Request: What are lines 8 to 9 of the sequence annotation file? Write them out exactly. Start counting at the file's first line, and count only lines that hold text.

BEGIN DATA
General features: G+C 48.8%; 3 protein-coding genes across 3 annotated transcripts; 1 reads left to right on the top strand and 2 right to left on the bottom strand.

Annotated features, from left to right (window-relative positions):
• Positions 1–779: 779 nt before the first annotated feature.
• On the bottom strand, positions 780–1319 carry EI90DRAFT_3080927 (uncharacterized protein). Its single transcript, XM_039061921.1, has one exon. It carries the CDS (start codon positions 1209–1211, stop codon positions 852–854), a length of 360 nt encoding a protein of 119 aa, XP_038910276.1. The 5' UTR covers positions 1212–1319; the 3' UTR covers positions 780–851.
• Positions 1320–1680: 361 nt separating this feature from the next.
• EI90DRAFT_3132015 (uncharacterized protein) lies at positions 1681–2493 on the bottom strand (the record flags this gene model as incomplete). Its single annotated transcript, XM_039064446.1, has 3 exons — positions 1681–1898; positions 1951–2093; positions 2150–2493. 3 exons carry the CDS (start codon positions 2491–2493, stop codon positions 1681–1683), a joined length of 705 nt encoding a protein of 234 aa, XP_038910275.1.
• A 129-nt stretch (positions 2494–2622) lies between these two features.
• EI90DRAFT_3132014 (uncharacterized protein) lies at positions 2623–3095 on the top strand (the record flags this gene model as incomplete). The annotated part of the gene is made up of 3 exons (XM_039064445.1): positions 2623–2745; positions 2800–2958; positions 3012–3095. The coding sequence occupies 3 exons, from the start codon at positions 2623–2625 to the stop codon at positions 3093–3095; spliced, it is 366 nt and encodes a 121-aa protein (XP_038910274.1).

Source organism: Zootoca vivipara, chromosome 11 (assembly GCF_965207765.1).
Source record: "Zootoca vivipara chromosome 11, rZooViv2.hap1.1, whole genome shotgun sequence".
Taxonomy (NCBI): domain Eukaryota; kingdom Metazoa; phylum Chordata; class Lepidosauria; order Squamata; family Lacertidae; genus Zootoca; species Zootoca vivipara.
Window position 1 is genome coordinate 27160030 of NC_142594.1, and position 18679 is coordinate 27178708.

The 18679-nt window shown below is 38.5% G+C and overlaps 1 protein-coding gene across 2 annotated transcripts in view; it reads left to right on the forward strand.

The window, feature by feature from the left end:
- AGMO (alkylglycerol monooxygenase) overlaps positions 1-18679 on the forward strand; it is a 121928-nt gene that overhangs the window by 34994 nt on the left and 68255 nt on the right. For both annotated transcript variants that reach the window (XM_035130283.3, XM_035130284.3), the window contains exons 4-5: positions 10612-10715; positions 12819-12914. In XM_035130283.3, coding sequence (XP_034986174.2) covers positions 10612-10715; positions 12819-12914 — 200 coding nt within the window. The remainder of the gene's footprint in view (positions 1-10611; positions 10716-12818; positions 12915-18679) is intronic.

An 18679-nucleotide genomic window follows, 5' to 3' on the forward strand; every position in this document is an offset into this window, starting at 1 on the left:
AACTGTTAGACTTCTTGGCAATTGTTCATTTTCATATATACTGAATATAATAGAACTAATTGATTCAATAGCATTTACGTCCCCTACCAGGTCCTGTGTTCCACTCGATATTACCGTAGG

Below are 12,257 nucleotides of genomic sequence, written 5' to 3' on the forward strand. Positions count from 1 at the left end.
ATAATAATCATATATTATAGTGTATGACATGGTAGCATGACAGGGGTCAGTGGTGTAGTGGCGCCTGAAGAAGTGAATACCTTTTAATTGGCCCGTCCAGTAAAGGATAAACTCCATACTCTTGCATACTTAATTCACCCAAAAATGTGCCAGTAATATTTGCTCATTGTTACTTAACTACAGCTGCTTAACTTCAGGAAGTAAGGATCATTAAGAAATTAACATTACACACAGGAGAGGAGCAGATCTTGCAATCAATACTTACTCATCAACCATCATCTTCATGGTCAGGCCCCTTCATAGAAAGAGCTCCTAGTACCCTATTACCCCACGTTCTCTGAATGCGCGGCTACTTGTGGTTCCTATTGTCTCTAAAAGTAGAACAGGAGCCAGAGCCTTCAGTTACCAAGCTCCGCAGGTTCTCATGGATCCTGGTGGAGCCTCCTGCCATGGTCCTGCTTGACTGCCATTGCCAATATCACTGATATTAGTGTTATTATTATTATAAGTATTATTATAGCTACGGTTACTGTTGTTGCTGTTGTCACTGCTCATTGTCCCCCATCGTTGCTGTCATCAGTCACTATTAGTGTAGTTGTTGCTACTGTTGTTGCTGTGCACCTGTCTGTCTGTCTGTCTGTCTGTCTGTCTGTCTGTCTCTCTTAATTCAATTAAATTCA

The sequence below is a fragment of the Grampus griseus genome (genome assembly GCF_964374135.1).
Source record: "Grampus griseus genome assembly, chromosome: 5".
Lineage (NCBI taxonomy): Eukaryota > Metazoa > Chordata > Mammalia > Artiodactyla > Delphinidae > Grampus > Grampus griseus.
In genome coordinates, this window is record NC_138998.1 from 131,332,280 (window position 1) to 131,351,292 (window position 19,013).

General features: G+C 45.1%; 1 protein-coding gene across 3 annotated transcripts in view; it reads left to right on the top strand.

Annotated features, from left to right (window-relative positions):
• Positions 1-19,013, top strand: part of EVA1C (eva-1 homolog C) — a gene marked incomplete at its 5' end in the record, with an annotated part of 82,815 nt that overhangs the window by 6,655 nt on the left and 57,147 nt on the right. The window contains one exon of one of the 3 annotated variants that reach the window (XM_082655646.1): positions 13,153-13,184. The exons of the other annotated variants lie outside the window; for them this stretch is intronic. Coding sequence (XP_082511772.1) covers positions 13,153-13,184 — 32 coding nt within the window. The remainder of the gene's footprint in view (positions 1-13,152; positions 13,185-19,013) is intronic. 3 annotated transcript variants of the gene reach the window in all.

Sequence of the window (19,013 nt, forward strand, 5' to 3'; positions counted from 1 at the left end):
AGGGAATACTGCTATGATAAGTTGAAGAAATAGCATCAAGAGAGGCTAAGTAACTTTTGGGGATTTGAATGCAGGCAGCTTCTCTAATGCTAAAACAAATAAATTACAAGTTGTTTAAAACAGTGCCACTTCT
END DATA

• EI90DRAFT_3132014 (uncharacterized protein) lies at positions 2623–3095 on the top strand (the record flags this gene model as incomplete). The annotated part of the gene is made up of 3 exons (XM_039064445.1): positions 2623–2745; positions 2800–2958; positions 3012–3095. The coding sequence occupies 3 exons, from the start codon at positions 2623–2625 to the stop codon at positions 3093–3095; spliced, it is 366 nt and encodes a 121-aa protein (XP_038910274.1).

Source organism: Zootoca vivipara, chromosome 11 (assembly GCF_965207765.1).